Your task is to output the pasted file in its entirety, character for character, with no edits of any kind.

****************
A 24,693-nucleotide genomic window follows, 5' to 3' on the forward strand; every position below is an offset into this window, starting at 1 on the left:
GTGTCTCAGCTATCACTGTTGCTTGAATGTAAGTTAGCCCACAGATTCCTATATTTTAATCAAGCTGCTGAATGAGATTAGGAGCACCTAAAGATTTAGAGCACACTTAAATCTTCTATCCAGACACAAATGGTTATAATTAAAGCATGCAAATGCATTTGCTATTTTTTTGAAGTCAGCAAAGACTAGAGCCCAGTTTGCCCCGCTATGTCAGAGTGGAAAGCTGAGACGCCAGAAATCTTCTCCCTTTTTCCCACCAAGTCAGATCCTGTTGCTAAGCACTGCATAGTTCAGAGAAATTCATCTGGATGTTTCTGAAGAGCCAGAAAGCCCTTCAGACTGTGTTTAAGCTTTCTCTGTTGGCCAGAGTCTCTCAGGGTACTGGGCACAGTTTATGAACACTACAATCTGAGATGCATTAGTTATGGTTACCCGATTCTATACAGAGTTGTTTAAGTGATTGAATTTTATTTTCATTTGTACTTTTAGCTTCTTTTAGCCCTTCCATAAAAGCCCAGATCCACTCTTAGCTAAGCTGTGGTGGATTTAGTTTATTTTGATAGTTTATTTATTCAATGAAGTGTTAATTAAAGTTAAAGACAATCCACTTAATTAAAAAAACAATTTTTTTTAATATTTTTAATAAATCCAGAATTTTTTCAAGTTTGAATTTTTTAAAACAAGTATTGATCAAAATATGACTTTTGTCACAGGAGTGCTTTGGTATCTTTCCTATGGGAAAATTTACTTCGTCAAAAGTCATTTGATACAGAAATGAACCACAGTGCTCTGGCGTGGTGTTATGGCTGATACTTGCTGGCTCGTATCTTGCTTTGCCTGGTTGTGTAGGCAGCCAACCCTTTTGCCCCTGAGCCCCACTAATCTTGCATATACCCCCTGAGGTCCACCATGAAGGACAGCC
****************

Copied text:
A 24,693-nucleotide genomic window follows, 5' to 3' on the forward strand; every position below is an offset into this window, starting at 1 on the left:
GTGTCTCAGCTATCACTGTTGCTTGAATGTAAGTTAGCCCACAGATTCCTATATTTTAATCAAGCTGCTGAATGAGATTAGGAGCACCTAAAGATTTAGAGCACACTTAAATCTTCTATCCAGACACAAATGGTTATAATTAAAGCATGCAAATGCATTTGCTATTTTTTTGAAGTCAGCAAAGACTAGAGCCCAGTTTGCCCCGCTATGTCAGAGTGGAAAGCTGAGACGCCAGAAATCTTCTCCCTTTTTCCCACCAAGTCAGATCCTGTTGCTAAGCACTGCATAGTTCAGAGAAATTCATCTGGATGTTTCTGAAGAGCCAGAAAGCCCTTCAGACTGTGTTTAAGCTTTCTCTGTTGGCCAGAGTCTCTCAGGGTACTGGGCACAGTTTATGAACACTACAATCTGAGATGCATTAGTTATGGTTACCCGATTCTATACAGAGTTGTTTAAGTGATTGAATTTTATTTTCATTTGTACTTTTAGCTTCTTTTAGCCCTTCCATAAAAGCCCAGATCCACTCTTAGCTAAGCTGTGGTGGATTTAGTTTATTTTGATAGTTTATTTATTCAATGAAGTGTTAATTAAAGTTAAAGACAATCCACTTAATTAAAAAAACAATTTTTTTTAATATTTTTAATAAATCCAGAATTTTTTCAAGTTTGAATTTTTTAAAACAAGTATTGATCAAAATATGACTTTTGTCACAGGAGTGCTTTGGTATCTTTCCTATGGGAAAATTTACTTCGTCAAAAGTCATTTGATACAGAAATGAACCACAGTGCTCTGGCGTGGTGTTATGGCTGATACTTGCTGGCTCGTATCTTGCTTTGCCTGGTTGTGTAGGCAGCCAACCCTTTTGCCCCTGAGCCCCACTAATCTTGCATATACCCCCTGAGGTCCACCATGAAGGACAGCC